Nurses' PTSD: The reality for front-line healthcare workers

August 26, 2020

Wayne Hochwarter, the Jim Moran Professor of Management in the Florida State University College of Business and a research fellow at Austrailian Catholic University, examined post-traumatic stress disorder (PTSD) experienced by nurses caring for COVID-19 patients. 

According to the Mayo Clinic, PTSD occurs when people experience reoccurring traumatic and horrifying events, either directly or by seeing others affected. Symptoms include a decline in mental health, such as the rumination of distressing events, difficulties functioning outside of work, irritability, sadness, and decreased interest in previously enjoyed social activities. 

“The nursing profession was already facing challenges well in advance of COVID-19, but this changed everything,” Hochwarter said. “If leaders don't wrap their arms around this problem as soon as possible, it is unlikely that they will have the staff needed to provide adequate healthcare. This reality is a big deal, but leaders can do something about it because they have little choice." 

Overall, because of COVID-19, Hochwarter found that nurses were avoiding friends, experiencing heightened emotions at home, increased irritability, and dwelling on work away from the job. 

PTSD was most noticeable in nurses when they experienced heightened emotional demands, when their facilities’ pre-pandemic preparation plan was insufficient, when nurses felt less in control at work and when politics were high.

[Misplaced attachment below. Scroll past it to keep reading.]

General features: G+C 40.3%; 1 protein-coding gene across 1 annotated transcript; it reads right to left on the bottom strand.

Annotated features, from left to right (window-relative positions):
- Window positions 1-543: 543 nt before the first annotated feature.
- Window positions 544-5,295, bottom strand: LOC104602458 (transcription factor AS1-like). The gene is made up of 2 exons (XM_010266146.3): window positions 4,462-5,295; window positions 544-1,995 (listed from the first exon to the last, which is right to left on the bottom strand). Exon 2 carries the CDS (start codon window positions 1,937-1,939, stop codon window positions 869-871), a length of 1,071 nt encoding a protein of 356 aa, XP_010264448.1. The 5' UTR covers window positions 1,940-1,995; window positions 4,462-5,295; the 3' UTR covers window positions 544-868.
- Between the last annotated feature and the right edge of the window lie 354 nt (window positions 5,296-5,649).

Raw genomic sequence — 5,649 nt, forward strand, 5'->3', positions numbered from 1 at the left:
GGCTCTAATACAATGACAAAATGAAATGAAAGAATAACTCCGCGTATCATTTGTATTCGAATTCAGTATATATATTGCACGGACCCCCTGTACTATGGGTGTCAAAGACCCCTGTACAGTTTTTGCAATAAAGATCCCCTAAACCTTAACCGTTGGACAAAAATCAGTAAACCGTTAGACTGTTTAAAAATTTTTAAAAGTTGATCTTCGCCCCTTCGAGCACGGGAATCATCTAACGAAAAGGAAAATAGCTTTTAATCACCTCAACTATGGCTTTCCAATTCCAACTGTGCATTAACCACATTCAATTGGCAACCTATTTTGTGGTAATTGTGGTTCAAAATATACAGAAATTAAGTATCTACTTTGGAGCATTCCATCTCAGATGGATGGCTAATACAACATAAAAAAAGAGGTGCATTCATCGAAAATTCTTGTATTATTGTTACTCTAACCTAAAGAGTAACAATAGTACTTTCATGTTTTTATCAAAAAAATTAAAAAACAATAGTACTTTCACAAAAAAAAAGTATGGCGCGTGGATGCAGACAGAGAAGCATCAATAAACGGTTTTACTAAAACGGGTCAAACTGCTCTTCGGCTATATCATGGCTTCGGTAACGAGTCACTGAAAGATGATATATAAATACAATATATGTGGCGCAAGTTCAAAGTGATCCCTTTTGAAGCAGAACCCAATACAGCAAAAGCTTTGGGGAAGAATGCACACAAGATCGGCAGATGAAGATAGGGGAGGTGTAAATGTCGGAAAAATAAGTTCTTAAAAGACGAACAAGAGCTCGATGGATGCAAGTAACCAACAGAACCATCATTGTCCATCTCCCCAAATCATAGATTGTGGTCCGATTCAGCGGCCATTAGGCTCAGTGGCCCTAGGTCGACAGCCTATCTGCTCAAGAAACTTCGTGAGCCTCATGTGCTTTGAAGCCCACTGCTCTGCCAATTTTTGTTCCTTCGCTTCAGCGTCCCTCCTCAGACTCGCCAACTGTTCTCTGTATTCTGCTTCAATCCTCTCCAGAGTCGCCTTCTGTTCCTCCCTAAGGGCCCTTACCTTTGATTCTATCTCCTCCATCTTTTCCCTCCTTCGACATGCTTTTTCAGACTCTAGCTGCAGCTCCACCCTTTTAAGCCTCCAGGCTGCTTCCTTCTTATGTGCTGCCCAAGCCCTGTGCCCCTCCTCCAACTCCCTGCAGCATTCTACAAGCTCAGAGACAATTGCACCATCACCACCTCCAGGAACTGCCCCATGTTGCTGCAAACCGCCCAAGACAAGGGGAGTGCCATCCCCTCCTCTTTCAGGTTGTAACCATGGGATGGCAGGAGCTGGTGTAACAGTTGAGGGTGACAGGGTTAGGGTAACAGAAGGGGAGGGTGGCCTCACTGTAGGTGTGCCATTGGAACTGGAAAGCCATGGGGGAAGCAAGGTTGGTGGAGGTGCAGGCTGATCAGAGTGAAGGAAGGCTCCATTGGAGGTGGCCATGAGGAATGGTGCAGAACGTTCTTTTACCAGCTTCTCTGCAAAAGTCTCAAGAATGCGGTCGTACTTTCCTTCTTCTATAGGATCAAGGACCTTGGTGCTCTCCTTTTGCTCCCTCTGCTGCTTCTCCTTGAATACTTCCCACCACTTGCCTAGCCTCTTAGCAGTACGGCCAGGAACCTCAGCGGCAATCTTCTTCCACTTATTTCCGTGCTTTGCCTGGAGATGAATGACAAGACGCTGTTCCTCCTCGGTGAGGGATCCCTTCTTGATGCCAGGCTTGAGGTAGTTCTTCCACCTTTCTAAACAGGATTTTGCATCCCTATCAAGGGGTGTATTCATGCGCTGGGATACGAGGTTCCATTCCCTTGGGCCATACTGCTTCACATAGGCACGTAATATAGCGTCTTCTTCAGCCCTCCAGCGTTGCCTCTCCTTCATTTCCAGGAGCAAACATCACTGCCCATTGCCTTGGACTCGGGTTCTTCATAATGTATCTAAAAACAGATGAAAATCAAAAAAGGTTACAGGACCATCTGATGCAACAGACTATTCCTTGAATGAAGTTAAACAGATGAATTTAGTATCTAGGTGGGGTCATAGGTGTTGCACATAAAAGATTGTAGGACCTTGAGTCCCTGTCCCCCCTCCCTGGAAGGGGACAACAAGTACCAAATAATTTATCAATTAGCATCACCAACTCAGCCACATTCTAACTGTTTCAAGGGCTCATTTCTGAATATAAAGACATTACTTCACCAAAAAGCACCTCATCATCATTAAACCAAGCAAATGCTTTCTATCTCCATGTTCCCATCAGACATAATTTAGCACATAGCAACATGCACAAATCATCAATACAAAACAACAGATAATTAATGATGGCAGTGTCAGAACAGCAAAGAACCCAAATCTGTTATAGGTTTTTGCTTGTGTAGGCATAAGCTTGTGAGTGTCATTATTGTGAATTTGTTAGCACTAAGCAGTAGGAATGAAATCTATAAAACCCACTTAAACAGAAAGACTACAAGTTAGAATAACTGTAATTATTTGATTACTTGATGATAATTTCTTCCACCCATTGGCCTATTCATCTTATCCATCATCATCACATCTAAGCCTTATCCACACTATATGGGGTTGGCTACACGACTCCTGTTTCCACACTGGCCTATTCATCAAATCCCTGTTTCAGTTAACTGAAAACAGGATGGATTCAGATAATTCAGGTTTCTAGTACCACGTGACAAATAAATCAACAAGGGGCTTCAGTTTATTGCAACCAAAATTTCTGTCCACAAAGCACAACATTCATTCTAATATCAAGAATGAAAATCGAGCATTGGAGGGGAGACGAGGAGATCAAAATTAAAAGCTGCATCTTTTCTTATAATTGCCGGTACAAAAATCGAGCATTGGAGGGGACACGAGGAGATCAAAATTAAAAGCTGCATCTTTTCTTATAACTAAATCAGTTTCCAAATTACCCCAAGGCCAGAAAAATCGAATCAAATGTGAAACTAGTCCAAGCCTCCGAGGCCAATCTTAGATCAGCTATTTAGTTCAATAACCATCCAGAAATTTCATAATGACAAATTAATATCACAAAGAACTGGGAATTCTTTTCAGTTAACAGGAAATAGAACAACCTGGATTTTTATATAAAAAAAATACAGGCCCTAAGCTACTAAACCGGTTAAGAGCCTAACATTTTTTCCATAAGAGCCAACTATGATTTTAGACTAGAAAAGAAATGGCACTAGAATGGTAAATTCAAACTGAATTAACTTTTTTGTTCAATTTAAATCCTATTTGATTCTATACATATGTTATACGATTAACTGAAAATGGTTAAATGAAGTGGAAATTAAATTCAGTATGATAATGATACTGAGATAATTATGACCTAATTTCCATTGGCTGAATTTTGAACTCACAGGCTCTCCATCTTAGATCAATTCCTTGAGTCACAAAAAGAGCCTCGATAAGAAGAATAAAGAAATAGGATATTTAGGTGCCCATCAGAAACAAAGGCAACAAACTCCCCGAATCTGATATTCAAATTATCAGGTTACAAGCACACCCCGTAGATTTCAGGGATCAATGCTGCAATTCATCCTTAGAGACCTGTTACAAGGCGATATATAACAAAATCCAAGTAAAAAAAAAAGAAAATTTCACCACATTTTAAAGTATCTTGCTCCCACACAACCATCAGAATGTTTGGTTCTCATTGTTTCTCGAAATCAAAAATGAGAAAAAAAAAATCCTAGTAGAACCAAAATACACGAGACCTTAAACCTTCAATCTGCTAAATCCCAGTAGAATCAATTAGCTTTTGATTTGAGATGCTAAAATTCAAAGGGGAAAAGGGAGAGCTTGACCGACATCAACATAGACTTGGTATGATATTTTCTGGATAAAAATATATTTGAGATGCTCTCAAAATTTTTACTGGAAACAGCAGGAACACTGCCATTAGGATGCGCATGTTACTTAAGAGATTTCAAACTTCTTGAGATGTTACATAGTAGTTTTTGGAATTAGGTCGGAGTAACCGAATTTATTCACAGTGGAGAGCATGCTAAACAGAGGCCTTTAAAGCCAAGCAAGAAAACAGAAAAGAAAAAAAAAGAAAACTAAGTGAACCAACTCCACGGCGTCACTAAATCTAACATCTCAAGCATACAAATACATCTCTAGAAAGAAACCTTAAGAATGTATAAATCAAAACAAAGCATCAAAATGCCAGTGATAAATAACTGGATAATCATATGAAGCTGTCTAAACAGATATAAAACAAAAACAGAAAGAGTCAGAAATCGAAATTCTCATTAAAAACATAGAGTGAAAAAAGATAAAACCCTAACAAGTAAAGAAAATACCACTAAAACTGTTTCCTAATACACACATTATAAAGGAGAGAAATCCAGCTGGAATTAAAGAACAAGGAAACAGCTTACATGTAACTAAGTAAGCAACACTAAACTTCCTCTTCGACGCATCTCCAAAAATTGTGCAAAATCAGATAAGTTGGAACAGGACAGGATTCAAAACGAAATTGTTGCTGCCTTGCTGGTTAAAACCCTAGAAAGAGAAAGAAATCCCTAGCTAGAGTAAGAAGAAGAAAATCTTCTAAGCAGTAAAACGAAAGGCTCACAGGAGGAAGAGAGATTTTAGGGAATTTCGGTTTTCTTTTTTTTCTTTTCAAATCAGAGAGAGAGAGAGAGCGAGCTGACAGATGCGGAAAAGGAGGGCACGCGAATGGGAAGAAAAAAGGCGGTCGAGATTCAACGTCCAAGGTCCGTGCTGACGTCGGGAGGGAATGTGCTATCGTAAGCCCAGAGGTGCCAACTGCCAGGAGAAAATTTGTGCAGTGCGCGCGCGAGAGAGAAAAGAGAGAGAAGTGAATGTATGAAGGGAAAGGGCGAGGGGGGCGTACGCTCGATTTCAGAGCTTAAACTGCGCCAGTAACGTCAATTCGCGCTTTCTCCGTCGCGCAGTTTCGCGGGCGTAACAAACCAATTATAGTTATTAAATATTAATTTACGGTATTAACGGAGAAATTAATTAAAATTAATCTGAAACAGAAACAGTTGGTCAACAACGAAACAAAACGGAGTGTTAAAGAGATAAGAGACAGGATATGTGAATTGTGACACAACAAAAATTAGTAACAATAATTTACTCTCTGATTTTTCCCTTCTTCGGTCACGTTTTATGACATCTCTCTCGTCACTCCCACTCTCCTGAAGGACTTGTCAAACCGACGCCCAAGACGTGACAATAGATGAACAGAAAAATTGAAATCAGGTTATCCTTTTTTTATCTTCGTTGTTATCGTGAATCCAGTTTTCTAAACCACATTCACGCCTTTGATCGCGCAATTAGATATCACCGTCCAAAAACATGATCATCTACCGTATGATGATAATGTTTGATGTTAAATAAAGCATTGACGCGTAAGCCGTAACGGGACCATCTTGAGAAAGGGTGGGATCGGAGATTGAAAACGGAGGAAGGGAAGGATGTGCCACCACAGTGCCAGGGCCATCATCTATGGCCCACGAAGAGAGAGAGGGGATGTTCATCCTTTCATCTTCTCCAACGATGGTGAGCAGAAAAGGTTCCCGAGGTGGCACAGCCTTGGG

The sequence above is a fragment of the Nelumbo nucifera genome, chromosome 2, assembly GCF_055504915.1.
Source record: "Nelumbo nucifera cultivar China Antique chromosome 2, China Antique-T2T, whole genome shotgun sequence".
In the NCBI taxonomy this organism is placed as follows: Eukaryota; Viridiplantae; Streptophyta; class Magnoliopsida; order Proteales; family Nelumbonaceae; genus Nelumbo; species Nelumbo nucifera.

"Not all nurses experienced the same level of COVID-19 related PTSD at work," Hochwarter found. In general, PTSD was more common when COVID-19 caused the already-stressful nursing context to be disrupted, consequential in life and death, and unpredictable. 

Hochwarter reports that PTSD negatively impacts work-family balance, financial well-being, sleep, exhaustion, and "the fun" the nurses experienced pre-COVID-19. 

Hochwarter collected data about the effects of COVID-19 in July and August from 175 nurses who provide direct care to patients in clinical settings. 

He found that: 

  • 37% had disturbing thoughts while away from work 
  • 19% had nightmares about the pandemic 
  • 42% relived work difficulties away from work. 
  • 57% were more emotional at home 
  • 33% reported a decline in physical health. 
  • 54% dwelled on work situations while at home. 
  • 65% feel compelled to avoid friends, neighbors. 
  • 34% felt increasingly forgetful at home. 
  • 24% felt increasingly numb at home. 
  • 54% stopped making plans for the future 
  • 51% were more irritable at home. 
  • 50% noted that COVID affected healthy sleep. 
  • 34% made concentrating on essential tasks at home harder 
  • 43% were jumpier and more anxious 
  • 35% were more easily started at home 

This research is being prepared for publication.